Brand Equity
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9 inspiring ads that broke down stereotypes (single page view) - iMediaConnection.com

9 inspiring ads that broke down stereotypes (single page view) - iMediaConnection.com | Brand Equity | Scoop.it

Brand messaging has long permeated our culture. In the 1960s, American girls grew up believing that "blondes have more fun" and if you "give her a Hoover, you give her the best."

 

Mad Men-era ads promoting lotions and dishwashing liquids extolled the terror of turning 30. Ladies, your hands and face will dry up like a crustacean if you do not moisturize constantly. In the words of an old lotion ad, "Would you want to hold hands with a lobster?"

 

While a lot of progress has been made in the last 50 years, sexism and ageism obviously haven't disappeared from advertising. A woman, regardless of color, is often portrayed in limited capacities. She's young mommy calmly strapping her kid into a minivan or she's the mom with a Mona Lisa smile pulling out a fried, frozen chicken dish proud of her cleverness at meal problem-solving. Invariably, this includes a Martha Stewart look that has sustained for 25 years: blue work shirts and khakis. 
 
If a woman is over 30, she is plopped on a couch chatting about her intestinal bacteria with Jamie Lee Curtis or doling out sage cleaning tips. If she's under 30, she's the large breasted, slim-hipped "up for anything" sexpot who paaarrrties with a cold round of brew. This is the same woman who, upon turning 45, becomes the patient, yet loving "up for anything" spouse of her tired, irritable, cannot get anything up, 50-plus partner of erectile dysfunction prescription drug ads. And all of these white gals do yoga!

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Sophie Bloomfield's curator insight, August 12, 2014 9:33 PM

These brands have made a bold move by confronting stereotypes. Not only do I applaud them from an ethical viewpoint, but it's also interesting to see that these risky ads have sparked a lot of social conversation about their brands; both good and bad. Is any attention good attention?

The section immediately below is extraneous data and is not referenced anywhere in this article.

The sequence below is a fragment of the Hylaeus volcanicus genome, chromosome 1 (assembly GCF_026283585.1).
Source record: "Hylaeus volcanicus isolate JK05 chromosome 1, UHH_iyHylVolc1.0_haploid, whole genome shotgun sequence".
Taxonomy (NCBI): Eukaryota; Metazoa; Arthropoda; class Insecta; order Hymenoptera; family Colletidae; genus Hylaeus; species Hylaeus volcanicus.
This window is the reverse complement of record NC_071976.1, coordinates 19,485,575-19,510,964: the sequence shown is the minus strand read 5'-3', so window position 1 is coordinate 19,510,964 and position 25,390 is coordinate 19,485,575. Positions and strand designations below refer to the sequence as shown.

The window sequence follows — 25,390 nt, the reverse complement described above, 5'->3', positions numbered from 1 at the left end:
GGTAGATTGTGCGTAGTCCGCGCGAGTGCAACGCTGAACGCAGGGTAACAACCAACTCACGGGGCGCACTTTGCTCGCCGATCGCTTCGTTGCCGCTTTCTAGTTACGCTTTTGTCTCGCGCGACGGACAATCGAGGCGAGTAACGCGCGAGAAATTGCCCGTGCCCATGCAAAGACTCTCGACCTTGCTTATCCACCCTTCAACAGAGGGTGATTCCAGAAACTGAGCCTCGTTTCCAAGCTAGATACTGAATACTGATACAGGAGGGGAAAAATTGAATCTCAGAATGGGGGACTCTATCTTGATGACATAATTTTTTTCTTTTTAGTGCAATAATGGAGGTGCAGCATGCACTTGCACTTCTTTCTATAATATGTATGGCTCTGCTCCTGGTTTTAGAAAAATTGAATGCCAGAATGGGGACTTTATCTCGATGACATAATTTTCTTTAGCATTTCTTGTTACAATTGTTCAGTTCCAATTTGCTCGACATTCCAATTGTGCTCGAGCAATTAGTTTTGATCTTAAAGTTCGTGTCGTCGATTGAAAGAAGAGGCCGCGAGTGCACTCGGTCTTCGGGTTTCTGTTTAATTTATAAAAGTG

Rescooped by Laura Rayson from Public Relations & Social Marketing Insight
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Visual Content: The Key to Effective Brand Storytelling

Visual Content: The Key to Effective Brand Storytelling | Brand Equity | Scoop.it

...In his book Visual Impact Visual Teaching, Timothy Gangwer cites evidence that 90 percent of all data that the brain processes is visual. Additionally, it’s commonly held that 65 percent of people are visual learners, and the human brain purportedly processes visualization 60,000 times faster that it does written content.

 

However, when you think about it, the fact that we are visual learners first and foremost makes perfect sense from an evolutionary standpoint. Human beings were able to articulate thoughts through visuals long before the invention of the written word. People love visual content, and the more enriching the content, the deeper and more impactful the impression that your content will make. Additionally, given the fact that your average user will only give you about 10 to 20 seconds worth of a page visit to make an impact with your content, it follows that you had best make every single solitary second count.

 

But don’t take my word for it. In fact, don’t even take the word of these scientists, with all their “super-sciency-sounding” percentages and numbers. Let’s listen to the people themselves....


Via Jeff Domansky
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Jeff Domansky's curator insight, August 11, 2014 8:30 PM

Ryan Farrell writes about the value of visuals.

Rescooped by Laura Rayson from Public Relations & Social Marketing Insight
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Which of These 9 Misfires is Holding Your Brand Down?

There are nine strategic and tactical mistakes that can effectively kill any chance of brand elevation.

 

To have one of them uncorrected is bad. Three or four will drag your brand down and give your competition plenty of room to steal market share. Five or more of these is disastrous and will effectively kill your brand faster than a roomful of politicians. 

 

(The original draft of this list first appeared in one of my Fast Company blog posts, but I’ve updated it here to add that much more horsepower to the immediate usefulness of these nine points.)...


Via Jeff Domansky
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Jeff Domansky's curator insight, August 11, 2014 1:42 AM

David Brier writes: "Brand elevation is not a luxury, but a necessity in doing business today. Look at various business trends. Great is the new good. Here is how to shine."